If there could be only one writer to handle Spider-Man instead of the rotating teams, even above Brian Michael Bendis, Joe Kelly would be the top pick. He can write both Spider-Man and Peter Parker (Yes, there is a difference in the way each is handled) and does a great job tackling Norman Osborn. Still, the only character I wish he could rid the comic of somehow survived the story arc and the little teeny bopper buzz word spouting reporter still makes my eyes want to vomit when reading her dialogue.

The same praise about the team moving forward for illustrating the series for both Steven Segovia and Marco Checchetto, who split the first nineteen pages of the book. Their vibrant art and amazing spreads make this father son feud come to life on the pages. The same cannot be said for Paulo Siqueira and Amilton Santos’ final four pages, which while still quality artwork, feel very bland and plain in comparison to the excitement jumping off the pages in the majority of the issue.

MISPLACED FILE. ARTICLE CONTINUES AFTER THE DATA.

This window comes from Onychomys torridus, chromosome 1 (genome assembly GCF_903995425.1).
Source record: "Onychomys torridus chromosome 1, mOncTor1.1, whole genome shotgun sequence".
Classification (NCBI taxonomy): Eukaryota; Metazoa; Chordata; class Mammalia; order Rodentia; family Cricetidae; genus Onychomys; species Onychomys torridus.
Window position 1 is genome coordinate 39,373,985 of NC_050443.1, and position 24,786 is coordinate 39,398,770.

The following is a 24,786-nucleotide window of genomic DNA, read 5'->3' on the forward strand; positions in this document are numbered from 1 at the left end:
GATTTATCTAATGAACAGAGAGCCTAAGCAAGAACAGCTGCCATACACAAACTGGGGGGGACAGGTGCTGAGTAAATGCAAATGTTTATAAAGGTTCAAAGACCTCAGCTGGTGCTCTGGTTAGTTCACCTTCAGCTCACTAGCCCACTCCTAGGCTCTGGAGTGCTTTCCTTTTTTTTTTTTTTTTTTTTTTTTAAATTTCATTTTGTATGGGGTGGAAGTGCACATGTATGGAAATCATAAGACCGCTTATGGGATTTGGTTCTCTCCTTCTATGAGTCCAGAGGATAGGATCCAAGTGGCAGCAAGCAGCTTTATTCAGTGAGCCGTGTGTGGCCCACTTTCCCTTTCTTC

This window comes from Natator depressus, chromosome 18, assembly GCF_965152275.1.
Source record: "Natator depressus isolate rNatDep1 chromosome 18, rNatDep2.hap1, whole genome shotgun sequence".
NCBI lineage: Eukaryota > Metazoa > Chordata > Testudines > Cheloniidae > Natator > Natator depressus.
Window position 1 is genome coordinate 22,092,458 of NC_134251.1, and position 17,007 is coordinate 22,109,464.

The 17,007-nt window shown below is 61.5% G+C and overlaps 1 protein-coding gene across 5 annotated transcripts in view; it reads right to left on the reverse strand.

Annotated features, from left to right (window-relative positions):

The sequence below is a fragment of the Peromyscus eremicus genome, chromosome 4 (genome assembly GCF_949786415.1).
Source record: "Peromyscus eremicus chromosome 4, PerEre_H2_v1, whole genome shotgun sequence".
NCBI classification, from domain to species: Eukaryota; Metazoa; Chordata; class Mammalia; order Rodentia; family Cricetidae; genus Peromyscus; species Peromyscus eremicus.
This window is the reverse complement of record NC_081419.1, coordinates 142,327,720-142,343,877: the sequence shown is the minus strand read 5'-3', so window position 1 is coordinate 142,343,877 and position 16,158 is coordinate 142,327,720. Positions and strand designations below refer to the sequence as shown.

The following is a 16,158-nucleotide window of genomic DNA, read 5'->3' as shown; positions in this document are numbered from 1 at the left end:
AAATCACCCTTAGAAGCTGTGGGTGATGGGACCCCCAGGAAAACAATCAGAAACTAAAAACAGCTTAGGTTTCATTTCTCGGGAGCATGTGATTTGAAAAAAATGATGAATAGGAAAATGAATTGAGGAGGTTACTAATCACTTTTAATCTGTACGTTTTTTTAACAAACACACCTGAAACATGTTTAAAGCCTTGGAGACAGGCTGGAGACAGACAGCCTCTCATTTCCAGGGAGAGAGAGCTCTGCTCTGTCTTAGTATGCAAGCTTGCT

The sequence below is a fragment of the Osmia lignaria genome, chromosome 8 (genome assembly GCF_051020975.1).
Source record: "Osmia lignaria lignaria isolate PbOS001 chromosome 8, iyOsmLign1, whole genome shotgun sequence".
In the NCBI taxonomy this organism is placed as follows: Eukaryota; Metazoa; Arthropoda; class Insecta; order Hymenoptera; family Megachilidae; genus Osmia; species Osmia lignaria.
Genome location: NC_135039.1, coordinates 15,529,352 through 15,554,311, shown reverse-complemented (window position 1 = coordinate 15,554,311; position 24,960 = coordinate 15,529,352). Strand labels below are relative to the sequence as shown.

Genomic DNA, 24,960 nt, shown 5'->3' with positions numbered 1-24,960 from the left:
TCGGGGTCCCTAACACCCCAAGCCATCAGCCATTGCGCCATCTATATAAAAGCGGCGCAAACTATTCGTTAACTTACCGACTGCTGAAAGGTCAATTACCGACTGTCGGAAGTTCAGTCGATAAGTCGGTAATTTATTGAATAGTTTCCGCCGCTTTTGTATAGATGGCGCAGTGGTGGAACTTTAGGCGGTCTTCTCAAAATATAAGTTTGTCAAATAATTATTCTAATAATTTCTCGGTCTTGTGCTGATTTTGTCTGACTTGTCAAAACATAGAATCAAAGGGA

One of the most intriguing parts of the issue comes from Kelly’s take on Harry and Peter’s relationship in contrast to Harry’s feelings about Spider-Man. The flashback to the first frat party Peter ever attended provides another take on the age old friendship that was sorely missing from the book in the time between Harry’s death and the return because of Brand New Day. (Oh no. I just said something positive about Brand New Day. Damn. Oh well, at least I still can hate the Clone Saga.)